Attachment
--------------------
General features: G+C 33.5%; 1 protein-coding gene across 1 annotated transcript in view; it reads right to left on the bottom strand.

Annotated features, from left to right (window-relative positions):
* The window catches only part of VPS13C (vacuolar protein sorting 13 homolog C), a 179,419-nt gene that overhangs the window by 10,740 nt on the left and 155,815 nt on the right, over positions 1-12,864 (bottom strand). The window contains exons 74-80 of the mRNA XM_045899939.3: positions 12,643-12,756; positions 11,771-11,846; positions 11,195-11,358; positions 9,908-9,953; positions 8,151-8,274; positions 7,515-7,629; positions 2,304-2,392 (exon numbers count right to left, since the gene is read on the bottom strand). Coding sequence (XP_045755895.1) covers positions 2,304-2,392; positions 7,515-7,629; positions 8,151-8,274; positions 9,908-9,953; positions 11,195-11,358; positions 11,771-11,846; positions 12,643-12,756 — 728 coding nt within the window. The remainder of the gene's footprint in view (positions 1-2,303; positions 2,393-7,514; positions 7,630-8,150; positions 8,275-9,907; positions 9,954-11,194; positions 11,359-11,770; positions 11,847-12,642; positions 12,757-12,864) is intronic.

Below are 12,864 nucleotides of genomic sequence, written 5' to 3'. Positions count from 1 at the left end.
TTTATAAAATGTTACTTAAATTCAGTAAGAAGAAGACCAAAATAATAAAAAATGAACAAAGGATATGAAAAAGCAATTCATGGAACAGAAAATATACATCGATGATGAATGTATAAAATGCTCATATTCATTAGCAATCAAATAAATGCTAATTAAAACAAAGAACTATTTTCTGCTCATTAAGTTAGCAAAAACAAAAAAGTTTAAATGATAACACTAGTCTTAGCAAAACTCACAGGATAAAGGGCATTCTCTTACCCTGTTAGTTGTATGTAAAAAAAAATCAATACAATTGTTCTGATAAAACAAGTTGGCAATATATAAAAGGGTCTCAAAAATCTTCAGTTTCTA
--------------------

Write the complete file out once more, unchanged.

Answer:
General features: G+C 33.5%; 1 protein-coding gene across 1 annotated transcript in view; it reads right to left on the bottom strand.

Annotated features, from left to right (window-relative positions):
* The window catches only part of VPS13C (vacuolar protein sorting 13 homolog C), a 179,419-nt gene that overhangs the window by 10,740 nt on the left and 155,815 nt on the right, over positions 1-12,864 (bottom strand). The window contains exons 74-80 of the mRNA XM_045899939.3: positions 12,643-12,756; positions 11,771-11,846; positions 11,195-11,358; positions 9,908-9,953; positions 8,151-8,274; positions 7,515-7,629; positions 2,304-2,392 (exon numbers count right to left, since the gene is read on the bottom strand). Coding sequence (XP_045755895.1) covers positions 2,304-2,392; positions 7,515-7,629; positions 8,151-8,274; positions 9,908-9,953; positions 11,195-11,358; positions 11,771-11,846; positions 12,643-12,756 — 728 coding nt within the window. The remainder of the gene's footprint in view (positions 1-2,303; positions 2,393-7,514; positions 7,630-8,150; positions 8,275-9,907; positions 9,954-11,194; positions 11,359-11,770; positions 11,847-12,642; positions 12,757-12,864) is intronic.

Below are 12,864 nucleotides of genomic sequence, written 5' to 3'. Positions count from 1 at the left end.
TTTATAAAATGTTACTTAAATTCAGTAAGAAGAAGACCAAAATAATAAAAAATGAACAAAGGATATGAAAAAGCAATTCATGGAACAGAAAATATACATCGATGATGAATGTATAAAATGCTCATATTCATTAGCAATCAAATAAATGCTAATTAAAACAAAGAACTATTTTCTGCTCATTAAGTTAGCAAAAACAAAAAAGTTTAAATGATAACACTAGTCTTAGCAAAACTCACAGGATAAAGGGCATTCTCTTACCCTGTTAGTTGTATGTAAAAAAAAATCAATACAATTGTTCTGATAAAACAAGTTGGCAATATATAAAAGGGTCTCAAAAATCTTCAGTTTCTA